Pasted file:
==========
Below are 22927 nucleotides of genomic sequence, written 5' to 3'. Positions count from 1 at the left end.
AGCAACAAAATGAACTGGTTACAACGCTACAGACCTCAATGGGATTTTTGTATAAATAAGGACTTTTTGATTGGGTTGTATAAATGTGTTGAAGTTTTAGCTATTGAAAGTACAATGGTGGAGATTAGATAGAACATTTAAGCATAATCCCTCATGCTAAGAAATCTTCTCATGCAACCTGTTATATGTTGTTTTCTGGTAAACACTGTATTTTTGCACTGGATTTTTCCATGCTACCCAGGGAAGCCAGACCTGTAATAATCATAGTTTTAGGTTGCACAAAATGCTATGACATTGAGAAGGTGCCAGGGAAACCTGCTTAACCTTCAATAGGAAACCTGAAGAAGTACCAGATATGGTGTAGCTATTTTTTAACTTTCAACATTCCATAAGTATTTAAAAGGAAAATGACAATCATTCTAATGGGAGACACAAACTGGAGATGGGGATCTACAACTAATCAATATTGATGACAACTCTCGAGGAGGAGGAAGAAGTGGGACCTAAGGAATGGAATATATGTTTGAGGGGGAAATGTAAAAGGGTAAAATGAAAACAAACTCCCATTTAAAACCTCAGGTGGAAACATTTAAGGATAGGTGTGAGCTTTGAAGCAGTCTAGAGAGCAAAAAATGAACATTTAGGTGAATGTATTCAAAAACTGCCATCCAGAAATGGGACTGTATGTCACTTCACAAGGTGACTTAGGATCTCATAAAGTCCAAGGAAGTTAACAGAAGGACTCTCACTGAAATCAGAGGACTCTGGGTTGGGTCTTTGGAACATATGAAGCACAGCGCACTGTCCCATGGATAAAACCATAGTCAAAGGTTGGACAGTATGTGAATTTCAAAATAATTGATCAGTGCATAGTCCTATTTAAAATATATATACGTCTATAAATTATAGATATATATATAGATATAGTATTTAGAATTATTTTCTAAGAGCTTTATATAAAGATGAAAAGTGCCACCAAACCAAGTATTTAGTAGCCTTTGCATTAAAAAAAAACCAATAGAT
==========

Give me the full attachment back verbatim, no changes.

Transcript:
Below are 22927 nucleotides of genomic sequence, written 5' to 3'. Positions count from 1 at the left end.
AGCAACAAAATGAACTGGTTACAACGCTACAGACCTCAATGGGATTTTTGTATAAATAAGGACTTTTTGATTGGGTTGTATAAATGTGTTGAAGTTTTAGCTATTGAAAGTACAATGGTGGAGATTAGATAGAACATTTAAGCATAATCCCTCATGCTAAGAAATCTTCTCATGCAACCTGTTATATGTTGTTTTCTGGTAAACACTGTATTTTTGCACTGGATTTTTCCATGCTACCCAGGGAAGCCAGACCTGTAATAATCATAGTTTTAGGTTGCACAAAATGCTATGACATTGAGAAGGTGCCAGGGAAACCTGCTTAACCTTCAATAGGAAACCTGAAGAAGTACCAGATATGGTGTAGCTATTTTTTAACTTTCAACATTCCATAAGTATTTAAAAGGAAAATGACAATCATTCTAATGGGAGACACAAACTGGAGATGGGGATCTACAACTAATCAATATTGATGACAACTCTCGAGGAGGAGGAAGAAGTGGGACCTAAGGAATGGAATATATGTTTGAGGGGGAAATGTAAAAGGGTAAAATGAAAACAAACTCCCATTTAAAACCTCAGGTGGAAACATTTAAGGATAGGTGTGAGCTTTGAAGCAGTCTAGAGAGCAAAAAATGAACATTTAGGTGAATGTATTCAAAAACTGCCATCCAGAAATGGGACTGTATGTCACTTCACAAGGTGACTTAGGATCTCATAAAGTCCAAGGAAGTTAACAGAAGGACTCTCACTGAAATCAGAGGACTCTGGGTTGGGTCTTTGGAACATATGAAGCACAGCGCACTGTCCCATGGATAAAACCATAGTCAAAGGTTGGACAGTATGTGAATTTCAAAATAATTGATCAGTGCATAGTCCTATTTAAAATATATATACGTCTATAAATTATAGATATATATATAGATATAGTATTTAGAATTATTTTCTAAGAGCTTTATATAAAGATGAAAAGTGCCACCAAACCAAGTATTTAGTAGCCTTTGCATTAAAAAAAAACCAATAGAT